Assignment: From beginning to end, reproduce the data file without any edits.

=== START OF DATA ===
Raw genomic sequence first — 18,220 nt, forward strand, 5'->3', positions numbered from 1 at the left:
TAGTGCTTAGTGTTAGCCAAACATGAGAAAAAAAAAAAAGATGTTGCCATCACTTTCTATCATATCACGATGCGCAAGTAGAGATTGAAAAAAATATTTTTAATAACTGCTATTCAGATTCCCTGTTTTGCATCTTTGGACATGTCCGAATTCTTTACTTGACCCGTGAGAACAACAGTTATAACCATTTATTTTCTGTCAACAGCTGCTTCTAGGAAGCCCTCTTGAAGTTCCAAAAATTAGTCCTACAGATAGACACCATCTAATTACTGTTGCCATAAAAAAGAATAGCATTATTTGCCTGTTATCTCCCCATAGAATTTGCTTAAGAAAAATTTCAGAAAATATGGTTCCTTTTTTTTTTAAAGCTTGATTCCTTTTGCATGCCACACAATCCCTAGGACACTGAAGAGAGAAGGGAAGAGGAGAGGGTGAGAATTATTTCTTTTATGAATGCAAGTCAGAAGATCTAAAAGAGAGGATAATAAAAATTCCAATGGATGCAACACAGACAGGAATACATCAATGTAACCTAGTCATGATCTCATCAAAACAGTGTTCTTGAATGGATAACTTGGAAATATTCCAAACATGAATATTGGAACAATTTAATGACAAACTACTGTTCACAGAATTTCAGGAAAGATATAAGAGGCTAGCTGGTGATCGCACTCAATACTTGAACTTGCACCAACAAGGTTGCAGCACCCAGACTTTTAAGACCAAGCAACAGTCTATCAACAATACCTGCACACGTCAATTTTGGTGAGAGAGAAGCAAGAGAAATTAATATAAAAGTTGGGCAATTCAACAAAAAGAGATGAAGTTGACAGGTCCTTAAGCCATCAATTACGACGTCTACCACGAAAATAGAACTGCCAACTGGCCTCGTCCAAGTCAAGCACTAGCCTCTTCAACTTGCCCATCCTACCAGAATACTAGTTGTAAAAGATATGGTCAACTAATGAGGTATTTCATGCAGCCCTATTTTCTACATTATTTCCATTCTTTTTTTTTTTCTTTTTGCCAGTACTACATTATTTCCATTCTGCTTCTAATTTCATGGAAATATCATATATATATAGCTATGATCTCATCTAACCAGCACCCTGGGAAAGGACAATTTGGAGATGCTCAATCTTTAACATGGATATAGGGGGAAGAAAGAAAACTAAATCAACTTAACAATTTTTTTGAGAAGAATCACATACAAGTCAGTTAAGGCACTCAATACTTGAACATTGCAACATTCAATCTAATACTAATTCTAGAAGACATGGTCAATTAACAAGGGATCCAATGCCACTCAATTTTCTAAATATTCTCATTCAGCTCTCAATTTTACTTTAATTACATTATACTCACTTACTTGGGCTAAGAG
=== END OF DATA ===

Raw genomic sequence first — 18,220 nt, forward strand, 5'->3', positions numbered from 1 at the left:
TAGTGCTTAGTGTTAGCCAAACATGAGAAAAAAAAAAAAGATGTTGCCATCACTTTCTATCATATCACGATGCGCAAGTAGAGATTGAAAAAAATATTTTTAATAACTGCTATTCAGATTCCCTGTTTTGCATCTTTGGACATGTCCGAATTCTTTACTTGACCCGTGAGAACAACAGTTATAACCATTTATTTTCTGTCAACAGCTGCTTCTAGGAAGCCCTCTTGAAGTTCCAAAAATTAGTCCTACAGATAGACACCATCTAATTACTGTTGCCATAAAAAAGAATAGCATTATTTGCCTGTTATCTCCCCATAGAATTTGCTTAAGAAAAATTTCAGAAAATATGGTTCCTTTTTTTTTTAAAGCTTGATTCCTTTTGCATGCCACACAATCCCTAGGACACTGAAGAGAGAAGGGAAGAGGAGAGGGTGAGAATTATTTCTTTTATGAATGCAAGTCAGAAGATCTAAAAGAGAGGATAATAAAAATTCCAATGGATGCAACACAGACAGGAATACATCAATGTAACCTAGTCATGATCTCATCAAAACAGTGTTCTTGAATGGATAACTTGGAAATATTCCAAACATGAATATTGGAACAATTTAATGACAAACTACTGTTCACAGAATTTCAGGAAAGATATAAGAGGCTAGCTGGTGATCGCACTCAATACTTGAACTTGCACCAACAAGGTTGCAGCACCCAGACTTTTAAGACCAAGCAACAGTCTATCAACAATACCTGCACACGTCAATTTTGGTGAGAGAGAAGCAAGAGAAATTAATATAAAAGTTGGGCAATTCAACAAAAAGAGATGAAGTTGACAGGTCCTTAAGCCATCAATTACGACGTCTACCACGAAAATAGAACTGCCAACTGGCCTCGTCCAAGTCAAGCACTAGCCTCTTCAACTTGCCCATCCTACCAGAATACTAGTTGTAAAAGATATGGTCAACTAATGAGGTATTTCATGCAGCCCTATTTTCTACATTATTTCCATTCTTTTTTTTTTTCTTTTTGCCAGTACTACATTATTTCCATTCTGCTTCTAATTTCATGGAAATATCATATATATATAGCTATGATCTCATCTAACCAGCACCCTGGGAAAGGACAATTTGGAGATGCTCAATCTTTAACATGGATATAGGGGGAAGAAAGAAAACTAAATCAACTTAACAATTTTTTTGAGAAGAATCACATACAAGTCAGTTAAGGCACTCAATACTTGAACATTGCAACATTCAATCTAATACTAATTCTAGAAGACATGGTCAATTAACAAGGGATCCAATGCCACTCAATTTTCTAAATATTCTCATTCAGCTCTCAATTTTACTTTAATTACATTATACTCACTTACTTGGGCTAAGAG